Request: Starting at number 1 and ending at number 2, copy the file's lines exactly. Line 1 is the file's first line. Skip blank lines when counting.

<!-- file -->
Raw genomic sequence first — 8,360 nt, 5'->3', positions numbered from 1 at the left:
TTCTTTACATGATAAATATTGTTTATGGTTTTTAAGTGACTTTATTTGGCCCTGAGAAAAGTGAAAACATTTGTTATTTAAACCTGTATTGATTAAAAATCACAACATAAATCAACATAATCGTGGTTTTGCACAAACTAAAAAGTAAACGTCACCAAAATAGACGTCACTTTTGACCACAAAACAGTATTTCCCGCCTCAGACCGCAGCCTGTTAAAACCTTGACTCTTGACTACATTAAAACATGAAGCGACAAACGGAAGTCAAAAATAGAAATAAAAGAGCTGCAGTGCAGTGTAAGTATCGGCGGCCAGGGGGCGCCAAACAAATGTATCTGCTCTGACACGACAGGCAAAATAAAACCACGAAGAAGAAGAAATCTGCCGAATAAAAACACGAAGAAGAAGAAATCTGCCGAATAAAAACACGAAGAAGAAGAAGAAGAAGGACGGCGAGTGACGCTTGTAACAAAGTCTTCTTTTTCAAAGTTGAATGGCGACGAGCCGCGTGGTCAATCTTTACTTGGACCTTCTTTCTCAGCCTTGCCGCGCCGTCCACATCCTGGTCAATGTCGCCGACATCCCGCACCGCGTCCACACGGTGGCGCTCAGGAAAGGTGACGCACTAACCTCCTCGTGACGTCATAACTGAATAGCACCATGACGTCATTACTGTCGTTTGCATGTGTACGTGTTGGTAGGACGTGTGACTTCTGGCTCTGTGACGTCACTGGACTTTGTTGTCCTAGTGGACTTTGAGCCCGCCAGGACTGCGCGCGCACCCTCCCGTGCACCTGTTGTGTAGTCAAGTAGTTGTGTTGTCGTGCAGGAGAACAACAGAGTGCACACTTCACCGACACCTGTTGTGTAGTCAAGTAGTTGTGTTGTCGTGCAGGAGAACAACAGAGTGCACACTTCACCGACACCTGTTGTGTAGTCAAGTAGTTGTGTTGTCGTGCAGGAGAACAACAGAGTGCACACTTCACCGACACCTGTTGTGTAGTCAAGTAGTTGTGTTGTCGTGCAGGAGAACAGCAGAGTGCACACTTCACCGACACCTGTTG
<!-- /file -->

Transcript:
Raw genomic sequence first — 8,360 nt, 5'->3', positions numbered from 1 at the left:
TTCTTTACATGATAAATATTGTTTATGGTTTTTAAGTGACTTTATTTGGCCCTGAGAAAAGTGAAAACATTTGTTATTTAAACCTGTATTGATTAAAAATCACAACATAAATCAACATAATCGTGGTTTTGCACAAACTAAAAAGTAAACGTCACCAAAATAGACGTCACTTTTGACCACAAAACAGTATTTCCCGCCTCAGACCGCAGCCTGTTAAAACCTTGACTCTTGACTACATTAAAACATGAAGCGACAAACGGAAGTCAAAAATAGAAATAAAAGAGCTGCAGTGCAGTGTAAGTATCGGCGGCCAGGGGGCGCCAAACAAATGTATCTGCTCTGACACGACAGGCAAAATAAAACCACGAAGAAGAAGAAATCTGCCGAATAAAAACACGAAGAAGAAGAAATCTGCCGAATAAAAACACGAAGAAGAAGAAGAAGAAGGACGGCGAGTGACGCTTGTAACAAAGTCTTCTTTTTCAAAGTTGAATGGCGACGAGCCGCGTGGTCAATCTTTACTTGGACCTTCTTTCTCAGCCTTGCCGCGCCGTCCACATCCTGGTCAATGTCGCCGACATCCCGCACCGCGTCCACACGGTGGCGCTCAGGAAAGGTGACGCACTAACCTCCTCGTGACGTCATAACTGAATAGCACCATGACGTCATTACTGTCGTTTGCATGTGTACGTGTTGGTAGGACGTGTGACTTCTGGCTCTGTGACGTCACTGGACTTTGTTGTCCTAGTGGACTTTGAGCCCGCCAGGACTGCGCGCGCACCCTCCCGTGCACCTGTTGTGTAGTCAAGTAGTTGTGTTGTCGTGCAGGAGAACAACAGAGTGCACACTTCACCGACACCTGTTGTGTAGTCAAGTAGTTGTGTTGTCGTGCAGGAGAACAACAGAGTGCACACTTCACCGACACCTGTTGTGTAGTCAAGTAGTTGTGTTGTCGTGCAGGAGAACAACAGAGTGCACACTTCACCGACACCTGTTGTGTAGTCAAGTAGTTGTGTTGTCGTGCAGGAGAACAGCAGAGTGCACACTTCACCGACACCTGTTG